Failure to ovulate is challenging because we do not know why it occurs or how to prevent it.

“Ovulation failure is a source of significant frustration for owners and veterinarians, but they cause no disease per se,” Podico says. “There are certain predisposing factors like metabolic conditions, the administration of certain drugs, or the time of the season that have been related to the development of dominant anovulatory follicles.”

Persistent corpus luteum (false ­pregnancy)

The CL forms when a follicle releases an oocyte. As previously noted, this structure produces progesterone, which is necessary to maintain pregnancy. If a mare doesn’t become pregnant during this time, the uterus releases prostaglandin and the CL regresses in about 14 days. Sometimes when a mare experiences early embryonic loss, luteolysis (breakdown) of the CL does not occur because the mare’s body thinks she is pregnant. As a result, she does not return to heat normally to be rebred.

“It’s also possible for a secondary follicle in diestrus (between estrous cycles) to ovulate,” says Wolfsdorf, a situation that results in a CL too young to respond to prostaglandin secreted late in disestrus. “This lengthens the time that the mare remains out of heat. Both scenarios can be treated with exogenous ­prostaglandin.”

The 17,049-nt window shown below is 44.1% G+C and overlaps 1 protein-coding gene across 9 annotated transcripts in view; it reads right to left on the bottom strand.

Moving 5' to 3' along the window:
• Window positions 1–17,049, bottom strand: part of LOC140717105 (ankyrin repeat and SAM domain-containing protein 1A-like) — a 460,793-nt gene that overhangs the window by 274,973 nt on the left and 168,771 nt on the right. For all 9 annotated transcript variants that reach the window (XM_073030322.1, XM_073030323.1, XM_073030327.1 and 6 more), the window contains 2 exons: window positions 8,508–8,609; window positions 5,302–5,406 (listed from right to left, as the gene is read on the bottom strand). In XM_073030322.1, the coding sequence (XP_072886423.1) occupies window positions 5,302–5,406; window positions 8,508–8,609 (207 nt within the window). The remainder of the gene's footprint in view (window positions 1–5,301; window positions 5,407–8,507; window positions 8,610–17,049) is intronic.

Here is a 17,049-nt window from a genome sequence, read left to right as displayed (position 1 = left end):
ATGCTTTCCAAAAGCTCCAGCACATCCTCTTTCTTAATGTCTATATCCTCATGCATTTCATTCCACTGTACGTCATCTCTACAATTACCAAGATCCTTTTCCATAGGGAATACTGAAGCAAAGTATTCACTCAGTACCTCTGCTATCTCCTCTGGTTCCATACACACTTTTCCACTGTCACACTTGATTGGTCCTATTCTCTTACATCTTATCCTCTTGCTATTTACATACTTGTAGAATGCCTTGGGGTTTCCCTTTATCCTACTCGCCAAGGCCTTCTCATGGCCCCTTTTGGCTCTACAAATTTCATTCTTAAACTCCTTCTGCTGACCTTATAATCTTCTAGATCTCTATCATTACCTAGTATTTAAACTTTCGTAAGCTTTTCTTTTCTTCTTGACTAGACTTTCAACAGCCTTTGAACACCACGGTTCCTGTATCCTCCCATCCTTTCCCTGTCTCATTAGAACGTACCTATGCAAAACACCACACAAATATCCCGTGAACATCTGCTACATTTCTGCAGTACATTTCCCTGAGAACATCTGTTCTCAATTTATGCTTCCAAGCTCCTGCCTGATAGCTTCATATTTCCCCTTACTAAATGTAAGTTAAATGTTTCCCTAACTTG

Germinal inclusion cysts

These lesions develop on a wedge-shaped area on the ovary known as the ovulation fossa. They typically appear in mares at least 15 years of age, says Wolfsdorf.

“They can potentially affect ovulation by blocking the ovulation fossa, but unfortunately there is not much to do about them,” she says.

Mares not cycling

Anestrus in mares normally occurs during winter; as daylight increases, mares transition to cycling. Mares that do not can be manipulated with artificial lighting, hormone therapy, and/or acupuncture, says Wolfsdorf. Foaling mares can also go into anestrus, especially if they foal early in the year. Placing early foaling mares under lights prior to foaling can help reduce the incidence of anestrus.

Equine Ovarian Oddities

Less Common Ovarian Abnormalities

Of all livestock, mares have the largest ovaries and follicles. On average, they’re 2 to 3 inches long, 1 to 1.5 inches tall, and 70 to 80 grams (about the weight of three AA batteries). The bean-shaped ovaries change sizes seasonally and, in the process, can develop abnormalities. Here are less-common defects to be aware of, which can be detected, again, via palpation and transrectal ultrasound: